It’s not just Hillary: Everyone’s “Extremely Careless”

In light of 24/7 global coverage of email scandals — most recently involving Hillary Clinton and the Democratic National Committee — Fortune 500 security execs must be all over this whole email security problem, right?

Shockingly, no.

In my role as founder of Inky, a purveyor of secure email solutions, I regularly talk with C-level executives about computer and network security. The dirty little secret is that, of all the Fortune 500 companies I’ve spoken with, exactly one — a defense contractor — routinely sends encrypted email . The number that encrypt every email exchanged between their employees? Zero.

One household-name investment firm I spoke with has no facility at all in place for encrypting mail sent from mobile devices. As a “matter of policy,” their employees are instructed to send Personally Identifiable Information — what security wonks call “PII” — only from desktops, using a cumbersome web portal for encryption. I’m sure no one ever violates that policy. Just like no government official ever sends sensitive material from a personal Gmail account — to do so would violate policy!

The FBI recently released stats on the staggering scale of just one aspect of this problem: so-called “spear phishing” attacks that rely on email forgery have cost U.S. companies three billion dollars since 2013 — and that’s just from the reported incidents.

The typical ruse is an email from “your CFO” asking that money be wired immediately. Of course, it isn’t actually your CFO. It’s a forged message, and the wire instructions lead to an organized crime bank account. But it looks exactly like an email from your CFO — sometimes even down to mimicry of his or her personal salutation and closing. “Team: … Brgds, Phil”

State actors, too, use this “vector” (as it’s known in security argot). Spy agencies find it handy for installing malware on companies’ internal networks so they can look around freely and exfiltrate any juicy intellectual property they come across — all because a single employee opened an email with a booby-trapped Excel attachment sent “from the CFO.”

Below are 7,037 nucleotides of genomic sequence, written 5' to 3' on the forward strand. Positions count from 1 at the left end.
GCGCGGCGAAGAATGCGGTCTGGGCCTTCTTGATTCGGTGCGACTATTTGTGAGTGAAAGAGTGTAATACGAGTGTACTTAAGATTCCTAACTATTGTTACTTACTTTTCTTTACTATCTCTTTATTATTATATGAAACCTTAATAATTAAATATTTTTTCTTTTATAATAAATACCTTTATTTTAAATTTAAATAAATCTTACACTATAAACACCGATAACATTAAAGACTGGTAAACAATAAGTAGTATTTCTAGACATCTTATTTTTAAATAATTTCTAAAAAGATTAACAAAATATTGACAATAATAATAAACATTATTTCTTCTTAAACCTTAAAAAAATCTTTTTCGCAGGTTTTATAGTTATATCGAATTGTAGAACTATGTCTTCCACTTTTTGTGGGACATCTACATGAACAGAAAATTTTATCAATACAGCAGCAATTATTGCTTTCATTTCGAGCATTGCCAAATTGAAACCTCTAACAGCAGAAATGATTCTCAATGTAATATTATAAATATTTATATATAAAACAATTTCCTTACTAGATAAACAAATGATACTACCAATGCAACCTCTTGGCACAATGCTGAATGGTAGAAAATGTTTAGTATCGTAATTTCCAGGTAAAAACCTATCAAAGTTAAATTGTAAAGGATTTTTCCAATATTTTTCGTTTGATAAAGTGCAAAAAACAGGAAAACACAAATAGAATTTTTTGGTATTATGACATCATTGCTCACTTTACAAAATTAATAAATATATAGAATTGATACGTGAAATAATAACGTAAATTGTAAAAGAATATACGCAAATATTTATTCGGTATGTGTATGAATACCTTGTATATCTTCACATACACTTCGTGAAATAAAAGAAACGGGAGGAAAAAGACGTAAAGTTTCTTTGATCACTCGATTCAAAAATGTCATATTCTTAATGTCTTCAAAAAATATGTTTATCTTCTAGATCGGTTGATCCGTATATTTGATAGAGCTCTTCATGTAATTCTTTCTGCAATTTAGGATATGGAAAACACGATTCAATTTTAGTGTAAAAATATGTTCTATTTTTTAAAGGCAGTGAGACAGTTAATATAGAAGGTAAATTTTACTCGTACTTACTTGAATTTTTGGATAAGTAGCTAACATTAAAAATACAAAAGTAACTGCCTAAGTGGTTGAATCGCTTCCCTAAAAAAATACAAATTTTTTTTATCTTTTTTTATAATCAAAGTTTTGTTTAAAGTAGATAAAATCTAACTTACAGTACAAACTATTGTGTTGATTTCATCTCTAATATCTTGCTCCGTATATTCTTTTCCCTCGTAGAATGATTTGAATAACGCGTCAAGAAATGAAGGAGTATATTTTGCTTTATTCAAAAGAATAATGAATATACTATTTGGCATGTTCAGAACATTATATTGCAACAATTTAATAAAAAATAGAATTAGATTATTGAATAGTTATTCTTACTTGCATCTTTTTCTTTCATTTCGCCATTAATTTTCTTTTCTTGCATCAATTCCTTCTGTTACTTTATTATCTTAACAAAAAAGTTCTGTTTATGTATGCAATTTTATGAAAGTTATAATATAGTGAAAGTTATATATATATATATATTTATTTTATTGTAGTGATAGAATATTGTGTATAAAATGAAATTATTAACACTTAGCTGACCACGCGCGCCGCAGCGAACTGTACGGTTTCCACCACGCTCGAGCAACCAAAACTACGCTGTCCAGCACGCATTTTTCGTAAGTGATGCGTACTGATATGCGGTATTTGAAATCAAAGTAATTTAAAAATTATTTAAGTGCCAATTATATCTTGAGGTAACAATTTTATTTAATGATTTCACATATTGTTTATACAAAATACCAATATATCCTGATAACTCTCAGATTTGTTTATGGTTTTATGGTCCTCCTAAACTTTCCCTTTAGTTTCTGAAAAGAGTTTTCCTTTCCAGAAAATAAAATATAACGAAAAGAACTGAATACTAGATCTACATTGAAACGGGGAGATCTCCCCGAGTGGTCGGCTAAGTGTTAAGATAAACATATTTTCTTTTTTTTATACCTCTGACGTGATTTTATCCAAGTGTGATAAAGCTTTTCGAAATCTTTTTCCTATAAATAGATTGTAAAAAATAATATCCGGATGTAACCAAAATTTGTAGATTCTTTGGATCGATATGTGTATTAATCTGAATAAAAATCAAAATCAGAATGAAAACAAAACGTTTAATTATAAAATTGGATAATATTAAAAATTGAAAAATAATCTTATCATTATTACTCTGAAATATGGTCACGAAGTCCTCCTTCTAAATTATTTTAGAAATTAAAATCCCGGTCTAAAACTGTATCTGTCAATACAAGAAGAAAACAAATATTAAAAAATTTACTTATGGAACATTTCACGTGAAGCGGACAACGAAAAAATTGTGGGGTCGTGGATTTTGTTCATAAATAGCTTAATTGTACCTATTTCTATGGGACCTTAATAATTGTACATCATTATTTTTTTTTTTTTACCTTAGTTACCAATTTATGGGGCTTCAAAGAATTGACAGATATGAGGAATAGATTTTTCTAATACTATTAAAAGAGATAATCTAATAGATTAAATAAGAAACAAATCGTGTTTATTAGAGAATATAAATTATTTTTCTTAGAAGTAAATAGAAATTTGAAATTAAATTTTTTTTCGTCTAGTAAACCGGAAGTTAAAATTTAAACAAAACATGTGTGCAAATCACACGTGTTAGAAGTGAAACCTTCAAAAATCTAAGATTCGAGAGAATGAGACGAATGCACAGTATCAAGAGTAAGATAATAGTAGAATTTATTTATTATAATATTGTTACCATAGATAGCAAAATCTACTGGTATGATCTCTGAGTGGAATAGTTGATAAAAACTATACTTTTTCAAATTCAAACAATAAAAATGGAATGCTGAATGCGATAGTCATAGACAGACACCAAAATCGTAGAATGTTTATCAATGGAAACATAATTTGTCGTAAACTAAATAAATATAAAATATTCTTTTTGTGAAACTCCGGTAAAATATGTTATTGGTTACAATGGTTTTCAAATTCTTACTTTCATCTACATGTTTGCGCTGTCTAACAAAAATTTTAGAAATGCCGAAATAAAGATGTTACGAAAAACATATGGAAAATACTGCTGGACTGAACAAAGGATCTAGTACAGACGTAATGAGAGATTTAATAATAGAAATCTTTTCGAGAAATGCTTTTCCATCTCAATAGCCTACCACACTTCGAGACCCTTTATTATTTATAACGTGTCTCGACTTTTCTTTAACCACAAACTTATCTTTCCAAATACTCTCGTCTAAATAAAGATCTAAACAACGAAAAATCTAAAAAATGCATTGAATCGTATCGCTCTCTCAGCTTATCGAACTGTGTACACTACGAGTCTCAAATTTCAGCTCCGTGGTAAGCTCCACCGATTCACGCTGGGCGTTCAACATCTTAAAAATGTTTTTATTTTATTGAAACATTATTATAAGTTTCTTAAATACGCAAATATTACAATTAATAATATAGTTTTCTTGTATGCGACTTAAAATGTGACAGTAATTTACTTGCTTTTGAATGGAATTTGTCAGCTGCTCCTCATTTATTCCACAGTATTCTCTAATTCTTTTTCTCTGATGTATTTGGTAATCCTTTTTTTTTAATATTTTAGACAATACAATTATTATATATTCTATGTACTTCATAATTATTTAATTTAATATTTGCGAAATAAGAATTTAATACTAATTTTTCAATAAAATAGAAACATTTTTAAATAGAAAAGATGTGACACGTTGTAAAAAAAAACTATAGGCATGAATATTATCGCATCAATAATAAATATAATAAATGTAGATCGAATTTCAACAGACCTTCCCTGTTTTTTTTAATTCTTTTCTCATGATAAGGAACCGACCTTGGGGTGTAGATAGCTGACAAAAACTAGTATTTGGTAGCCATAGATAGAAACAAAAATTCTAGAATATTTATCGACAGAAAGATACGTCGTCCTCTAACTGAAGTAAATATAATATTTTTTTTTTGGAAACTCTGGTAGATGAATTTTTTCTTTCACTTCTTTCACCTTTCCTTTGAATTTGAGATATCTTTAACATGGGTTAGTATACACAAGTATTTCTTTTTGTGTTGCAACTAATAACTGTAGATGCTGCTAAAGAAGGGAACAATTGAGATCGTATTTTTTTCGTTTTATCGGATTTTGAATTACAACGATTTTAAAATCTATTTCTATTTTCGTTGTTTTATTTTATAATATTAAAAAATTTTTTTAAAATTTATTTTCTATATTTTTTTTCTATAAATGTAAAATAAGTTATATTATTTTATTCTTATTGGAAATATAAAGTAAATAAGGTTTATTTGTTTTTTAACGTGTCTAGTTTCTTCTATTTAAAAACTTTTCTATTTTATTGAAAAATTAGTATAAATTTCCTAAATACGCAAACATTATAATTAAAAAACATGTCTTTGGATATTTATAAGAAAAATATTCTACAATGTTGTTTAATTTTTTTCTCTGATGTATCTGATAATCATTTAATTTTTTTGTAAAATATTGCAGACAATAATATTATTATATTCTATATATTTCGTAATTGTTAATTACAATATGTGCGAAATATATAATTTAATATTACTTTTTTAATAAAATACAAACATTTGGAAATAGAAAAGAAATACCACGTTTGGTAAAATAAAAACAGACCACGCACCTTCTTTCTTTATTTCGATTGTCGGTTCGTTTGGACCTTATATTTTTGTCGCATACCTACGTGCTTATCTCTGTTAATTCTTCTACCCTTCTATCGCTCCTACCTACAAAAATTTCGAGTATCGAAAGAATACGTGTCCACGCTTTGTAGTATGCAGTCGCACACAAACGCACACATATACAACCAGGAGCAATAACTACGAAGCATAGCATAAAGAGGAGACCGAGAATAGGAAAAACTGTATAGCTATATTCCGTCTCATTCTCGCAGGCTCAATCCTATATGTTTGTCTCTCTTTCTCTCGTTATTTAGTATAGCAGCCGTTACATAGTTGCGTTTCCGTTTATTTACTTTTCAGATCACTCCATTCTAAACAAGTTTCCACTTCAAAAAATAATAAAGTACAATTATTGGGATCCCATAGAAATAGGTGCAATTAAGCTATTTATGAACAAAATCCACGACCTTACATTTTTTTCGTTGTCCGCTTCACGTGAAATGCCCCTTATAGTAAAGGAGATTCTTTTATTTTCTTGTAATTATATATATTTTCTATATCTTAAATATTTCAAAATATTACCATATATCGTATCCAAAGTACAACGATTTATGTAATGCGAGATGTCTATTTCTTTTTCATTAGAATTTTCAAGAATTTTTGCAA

A major insurer told me they pay for five different “solutions” to their growing phishing problem — including a “training program” that generates fake mails to employees to see how many get opened… to quantitatively measure how gullible employees still are, I guess? Never mind that none of these “solutions” actually solves anything: rather than prevent email forgery, most simply eyeball each message to see if it “looks” phishy. This kind of guessing game approach isn’t — and can’t ever be — a sure thing.

What makes the slow-motion catastrophe around email security so absurd is that the technology to truly prevent all of this has been around since the late 1990s. Around the same time Amazon still needed to convince you it was safe to use your credit card online, Internet standards bodies were putting the finishing touches on detailed guidelines for how to implement fully interoperable encrypted and digitally signed email.

The details are complicated, as usual, but at a high level it’s simple: encryption provides complete confidentiality from everyone but the intended recipients, and digital signing prevents forgery. When used “end-to-end” — where every individual user has his or her own encryption and signing keys — these two measures completely eliminate the lion’s share of email security problems.

What’s even more outrageous is that this stuff is already baked into Microsoft Outlook, IBM Notes, and Apple Mail — the three email clients that dominate corporate communications.

So why doesn’t anybody use this ounce of prevention? In short, because it’s a pain. Said defense contractor likely has dozens of staff devoted to coping with the complicated infrastructure that manages and distributes the encryption keys to their employees. Most companies outside the defense sector don’t even know where to start with this stuff. And, of course, nobody wants to break the boss’s email.

My own company’s product, Inky, eliminates all this complexity — employees and IT staff don’t even have to know they’re sending 100% encrypted email — but frankly even that hasn’t been enough to motivate a mass migration to ubiquitous encryption.

In my personal experience most organizations remain dedicated to the same old “whack-a-mole” game of tracking specific threats and countering them — treating the symptoms rather than underlying diseases. This Excel file is malware — so make sure we block it! That PDF has a new zero-day exploit — add its signature to the database of a billion known pieces of malware so it won’t get through again! These are band-aid measures that skirt the real issue that our email infrastructure is cancerous and needs a strong dose of cryptographic chemotherapy.

Frankly, FBI Director Comey’s assessment of Secretary Clinton’s failure to encrypt her emails as “extremely careless” applies in equal measure to the entire Fortune 500. (If I’ve missed one that does encrypt all their email end-to-end, let me know; I’m dave@inky.com.)

Until Fortune 500 leaders start to take this problem seriously, plain old boring email will remain the number one attack vector through which their companies continue to be exploited. And the headlines will keep coming.

But don’t feel bad, Fortune 500s! The entire Congress — including the very same folks calling for Hilary to be prosecuted for email security negligence — are sending email without end-to-end encryption too.

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